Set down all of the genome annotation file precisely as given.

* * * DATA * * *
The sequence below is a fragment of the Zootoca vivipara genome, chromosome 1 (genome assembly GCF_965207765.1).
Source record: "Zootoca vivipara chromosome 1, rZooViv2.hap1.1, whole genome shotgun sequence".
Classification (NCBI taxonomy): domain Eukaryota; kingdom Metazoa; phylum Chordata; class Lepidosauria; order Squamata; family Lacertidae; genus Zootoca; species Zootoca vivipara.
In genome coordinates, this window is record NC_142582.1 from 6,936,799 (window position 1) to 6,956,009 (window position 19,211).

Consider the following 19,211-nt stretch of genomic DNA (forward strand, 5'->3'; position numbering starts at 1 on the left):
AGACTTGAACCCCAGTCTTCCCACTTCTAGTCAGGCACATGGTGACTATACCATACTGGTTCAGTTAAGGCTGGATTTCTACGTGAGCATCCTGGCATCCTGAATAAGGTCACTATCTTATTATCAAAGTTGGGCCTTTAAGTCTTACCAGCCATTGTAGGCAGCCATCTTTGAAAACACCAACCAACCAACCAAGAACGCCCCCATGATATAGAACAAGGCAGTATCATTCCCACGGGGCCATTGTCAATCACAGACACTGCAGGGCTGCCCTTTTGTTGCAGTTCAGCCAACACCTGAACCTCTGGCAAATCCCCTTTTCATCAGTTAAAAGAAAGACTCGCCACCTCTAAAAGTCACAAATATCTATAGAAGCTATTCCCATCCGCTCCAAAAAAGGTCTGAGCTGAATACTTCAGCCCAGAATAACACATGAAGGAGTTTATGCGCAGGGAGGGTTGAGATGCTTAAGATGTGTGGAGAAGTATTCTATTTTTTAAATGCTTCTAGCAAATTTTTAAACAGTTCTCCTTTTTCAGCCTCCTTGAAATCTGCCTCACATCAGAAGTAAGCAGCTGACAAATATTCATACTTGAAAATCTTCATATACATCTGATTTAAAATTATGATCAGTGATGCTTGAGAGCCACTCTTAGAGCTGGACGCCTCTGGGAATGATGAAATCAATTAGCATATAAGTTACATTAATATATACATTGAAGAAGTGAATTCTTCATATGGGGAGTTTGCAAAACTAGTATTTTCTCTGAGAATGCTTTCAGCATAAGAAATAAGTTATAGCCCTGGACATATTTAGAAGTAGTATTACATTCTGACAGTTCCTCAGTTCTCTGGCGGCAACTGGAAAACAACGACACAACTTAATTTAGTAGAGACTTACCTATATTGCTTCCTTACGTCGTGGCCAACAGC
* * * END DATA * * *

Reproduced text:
The sequence below is a fragment of the Zootoca vivipara genome, chromosome 1 (genome assembly GCF_965207765.1).
Source record: "Zootoca vivipara chromosome 1, rZooViv2.hap1.1, whole genome shotgun sequence".
Classification (NCBI taxonomy): domain Eukaryota; kingdom Metazoa; phylum Chordata; class Lepidosauria; order Squamata; family Lacertidae; genus Zootoca; species Zootoca vivipara.
In genome coordinates, this window is record NC_142582.1 from 6,936,799 (window position 1) to 6,956,009 (window position 19,211).

Consider the following 19,211-nt stretch of genomic DNA (forward strand, 5'->3'; position numbering starts at 1 on the left):
AGACTTGAACCCCAGTCTTCCCACTTCTAGTCAGGCACATGGTGACTATACCATACTGGTTCAGTTAAGGCTGGATTTCTACGTGAGCATCCTGGCATCCTGAATAAGGTCACTATCTTATTATCAAAGTTGGGCCTTTAAGTCTTACCAGCCATTGTAGGCAGCCATCTTTGAAAACACCAACCAACCAACCAAGAACGCCCCCATGATATAGAACAAGGCAGTATCATTCCCACGGGGCCATTGTCAATCACAGACACTGCAGGGCTGCCCTTTTGTTGCAGTTCAGCCAACACCTGAACCTCTGGCAAATCCCCTTTTCATCAGTTAAAAGAAAGACTCGCCACCTCTAAAAGTCACAAATATCTATAGAAGCTATTCCCATCCGCTCCAAAAAAGGTCTGAGCTGAATACTTCAGCCCAGAATAACACATGAAGGAGTTTATGCGCAGGGAGGGTTGAGATGCTTAAGATGTGTGGAGAAGTATTCTATTTTTTAAATGCTTCTAGCAAATTTTTAAACAGTTCTCCTTTTTCAGCCTCCTTGAAATCTGCCTCACATCAGAAGTAAGCAGCTGACAAATATTCATACTTGAAAATCTTCATATACATCTGATTTAAAATTATGATCAGTGATGCTTGAGAGCCACTCTTAGAGCTGGACGCCTCTGGGAATGATGAAATCAATTAGCATATAAGTTACATTAATATATACATTGAAGAAGTGAATTCTTCATATGGGGAGTTTGCAAAACTAGTATTTTCTCTGAGAATGCTTTCAGCATAAGAAATAAGTTATAGCCCTGGACATATTTAGAAGTAGTATTACATTCTGACAGTTCCTCAGTTCTCTGGCGGCAACTGGAAAACAACGACACAACTTAATTTAGTAGAGACTTACCTATATTGCTTCCTTACGTCGTGGCCAACAGC